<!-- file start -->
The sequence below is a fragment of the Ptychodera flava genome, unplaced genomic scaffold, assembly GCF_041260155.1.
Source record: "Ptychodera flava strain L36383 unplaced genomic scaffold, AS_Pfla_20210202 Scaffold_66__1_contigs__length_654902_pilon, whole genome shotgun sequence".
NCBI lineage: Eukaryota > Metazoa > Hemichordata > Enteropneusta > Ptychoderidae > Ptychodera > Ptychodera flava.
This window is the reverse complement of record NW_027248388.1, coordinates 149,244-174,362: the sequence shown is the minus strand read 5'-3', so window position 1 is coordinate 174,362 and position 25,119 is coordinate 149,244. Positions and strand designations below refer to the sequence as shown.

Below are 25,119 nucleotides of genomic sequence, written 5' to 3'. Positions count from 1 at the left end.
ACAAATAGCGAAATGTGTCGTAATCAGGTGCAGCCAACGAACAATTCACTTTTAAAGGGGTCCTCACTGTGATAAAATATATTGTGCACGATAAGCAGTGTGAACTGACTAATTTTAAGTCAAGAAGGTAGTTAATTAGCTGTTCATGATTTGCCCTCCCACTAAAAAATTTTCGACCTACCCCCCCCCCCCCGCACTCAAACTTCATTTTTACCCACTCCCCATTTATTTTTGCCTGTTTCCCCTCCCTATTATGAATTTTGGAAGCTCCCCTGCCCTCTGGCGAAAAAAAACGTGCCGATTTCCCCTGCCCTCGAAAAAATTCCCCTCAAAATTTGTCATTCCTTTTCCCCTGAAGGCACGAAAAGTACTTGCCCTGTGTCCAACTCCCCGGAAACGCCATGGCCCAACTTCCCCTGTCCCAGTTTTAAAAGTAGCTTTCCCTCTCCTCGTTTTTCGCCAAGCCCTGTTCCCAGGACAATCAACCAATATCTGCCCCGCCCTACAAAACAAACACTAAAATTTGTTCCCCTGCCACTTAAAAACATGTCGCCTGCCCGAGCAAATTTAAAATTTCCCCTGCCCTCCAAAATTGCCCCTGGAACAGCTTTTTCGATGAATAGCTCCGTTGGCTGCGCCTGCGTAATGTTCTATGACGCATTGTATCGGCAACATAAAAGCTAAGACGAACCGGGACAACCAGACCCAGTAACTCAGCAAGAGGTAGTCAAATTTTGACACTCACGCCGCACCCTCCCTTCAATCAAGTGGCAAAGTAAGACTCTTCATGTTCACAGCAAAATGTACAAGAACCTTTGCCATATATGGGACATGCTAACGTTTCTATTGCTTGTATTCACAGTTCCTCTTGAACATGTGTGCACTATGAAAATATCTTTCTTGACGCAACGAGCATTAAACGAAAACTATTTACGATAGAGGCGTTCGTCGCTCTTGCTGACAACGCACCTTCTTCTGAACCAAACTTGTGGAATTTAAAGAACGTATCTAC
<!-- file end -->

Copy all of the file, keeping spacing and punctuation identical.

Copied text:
The sequence below is a fragment of the Ptychodera flava genome, unplaced genomic scaffold, assembly GCF_041260155.1.
Source record: "Ptychodera flava strain L36383 unplaced genomic scaffold, AS_Pfla_20210202 Scaffold_66__1_contigs__length_654902_pilon, whole genome shotgun sequence".
NCBI lineage: Eukaryota > Metazoa > Hemichordata > Enteropneusta > Ptychoderidae > Ptychodera > Ptychodera flava.
This window is the reverse complement of record NW_027248388.1, coordinates 149,244-174,362: the sequence shown is the minus strand read 5'-3', so window position 1 is coordinate 174,362 and position 25,119 is coordinate 149,244. Positions and strand designations below refer to the sequence as shown.

Below are 25,119 nucleotides of genomic sequence, written 5' to 3'. Positions count from 1 at the left end.
ACAAATAGCGAAATGTGTCGTAATCAGGTGCAGCCAACGAACAATTCACTTTTAAAGGGGTCCTCACTGTGATAAAATATATTGTGCACGATAAGCAGTGTGAACTGACTAATTTTAAGTCAAGAAGGTAGTTAATTAGCTGTTCATGATTTGCCCTCCCACTAAAAAATTTTCGACCTACCCCCCCCCCCCCGCACTCAAACTTCATTTTTACCCACTCCCCATTTATTTTTGCCTGTTTCCCCTCCCTATTATGAATTTTGGAAGCTCCCCTGCCCTCTGGCGAAAAAAAACGTGCCGATTTCCCCTGCCCTCGAAAAAATTCCCCTCAAAATTTGTCATTCCTTTTCCCCTGAAGGCACGAAAAGTACTTGCCCTGTGTCCAACTCCCCGGAAACGCCATGGCCCAACTTCCCCTGTCCCAGTTTTAAAAGTAGCTTTCCCTCTCCTCGTTTTTCGCCAAGCCCTGTTCCCAGGACAATCAACCAATATCTGCCCCGCCCTACAAAACAAACACTAAAATTTGTTCCCCTGCCACTTAAAAACATGTCGCCTGCCCGAGCAAATTTAAAATTTCCCCTGCCCTCCAAAATTGCCCCTGGAACAGCTTTTTCGATGAATAGCTCCGTTGGCTGCGCCTGCGTAATGTTCTATGACGCATTGTATCGGCAACATAAAAGCTAAGACGAACCGGGACAACCAGACCCAGTAACTCAGCAAGAGGTAGTCAAATTTTGACACTCACGCCGCACCCTCCCTTCAATCAAGTGGCAAAGTAAGACTCTTCATGTTCACAGCAAAATGTACAAGAACCTTTGCCATATATGGGACATGCTAACGTTTCTATTGCTTGTATTCACAGTTCCTCTTGAACATGTGTGCACTATGAAAATATCTTTCTTGACGCAACGAGCATTAAACGAAAACTATTTACGATAGAGGCGTTCGTCGCTCTTGCTGACAACGCACCTTCTTCTGAACCAAACTTGTGGAATTTAAAGAACGTATCTAC